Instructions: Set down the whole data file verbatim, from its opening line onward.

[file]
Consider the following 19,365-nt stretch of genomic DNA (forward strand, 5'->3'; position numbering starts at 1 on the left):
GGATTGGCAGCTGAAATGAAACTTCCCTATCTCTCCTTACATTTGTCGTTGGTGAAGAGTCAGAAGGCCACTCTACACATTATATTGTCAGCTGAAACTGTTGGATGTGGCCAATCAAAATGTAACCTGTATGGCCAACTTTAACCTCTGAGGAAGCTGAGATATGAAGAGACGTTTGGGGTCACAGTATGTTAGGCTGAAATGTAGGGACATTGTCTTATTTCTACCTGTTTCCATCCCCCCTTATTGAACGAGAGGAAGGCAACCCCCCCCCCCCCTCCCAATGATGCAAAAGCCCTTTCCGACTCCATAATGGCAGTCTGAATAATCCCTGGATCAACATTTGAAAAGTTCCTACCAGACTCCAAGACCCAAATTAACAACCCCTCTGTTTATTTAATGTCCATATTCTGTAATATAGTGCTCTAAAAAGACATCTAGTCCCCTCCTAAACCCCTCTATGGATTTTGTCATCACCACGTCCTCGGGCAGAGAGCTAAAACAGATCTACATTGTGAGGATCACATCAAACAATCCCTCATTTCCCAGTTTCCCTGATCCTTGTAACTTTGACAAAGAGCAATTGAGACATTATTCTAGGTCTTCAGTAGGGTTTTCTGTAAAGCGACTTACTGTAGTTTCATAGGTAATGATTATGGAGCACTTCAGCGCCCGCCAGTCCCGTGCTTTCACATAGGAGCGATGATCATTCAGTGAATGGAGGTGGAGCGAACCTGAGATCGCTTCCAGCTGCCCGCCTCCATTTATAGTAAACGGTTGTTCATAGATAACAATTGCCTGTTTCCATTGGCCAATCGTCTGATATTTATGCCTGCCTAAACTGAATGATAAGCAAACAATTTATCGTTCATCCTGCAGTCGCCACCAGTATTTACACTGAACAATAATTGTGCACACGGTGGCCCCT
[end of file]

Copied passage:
Consider the following 19,365-nt stretch of genomic DNA (forward strand, 5'->3'; position numbering starts at 1 on the left):
GGATTGGCAGCTGAAATGAAACTTCCCTATCTCTCCTTACATTTGTCGTTGGTGAAGAGTCAGAAGGCCACTCTACACATTATATTGTCAGCTGAAACTGTTGGATGTGGCCAATCAAAATGTAACCTGTATGGCCAACTTTAACCTCTGAGGAAGCTGAGATATGAAGAGACGTTTGGGGTCACAGTATGTTAGGCTGAAATGTAGGGACATTGTCTTATTTCTACCTGTTTCCATCCCCCCTTATTGAACGAGAGGAAGGCAACCCCCCCCCCCCCTCCCAATGATGCAAAAGCCCTTTCCGACTCCATAATGGCAGTCTGAATAATCCCTGGATCAACATTTGAAAAGTTCCTACCAGACTCCAAGACCCAAATTAACAACCCCTCTGTTTATTTAATGTCCATATTCTGTAATATAGTGCTCTAAAAAGACATCTAGTCCCCTCCTAAACCCCTCTATGGATTTTGTCATCACCACGTCCTCGGGCAGAGAGCTAAAACAGATCTACATTGTGAGGATCACATCAAACAATCCCTCATTTCCCAGTTTCCCTGATCCTTGTAACTTTGACAAAGAGCAATTGAGACATTATTCTAGGTCTTCAGTAGGGTTTTCTGTAAAGCGACTTACTGTAGTTTCATAGGTAATGATTATGGAGCACTTCAGCGCCCGCCAGTCCCGTGCTTTCACATAGGAGCGATGATCATTCAGTGAATGGAGGTGGAGCGAACCTGAGATCGCTTCCAGCTGCCCGCCTCCATTTATAGTAAACGGTTGTTCATAGATAACAATTGCCTGTTTCCATTGGCCAATCGTCTGATATTTATGCCTGCCTAAACTGAATGATAAGCAAACAATTTATCGTTCATCCTGCAGTCGCCACCAGTATTTACACTGAACAATAATTGTGCACACGGTGGCCCCT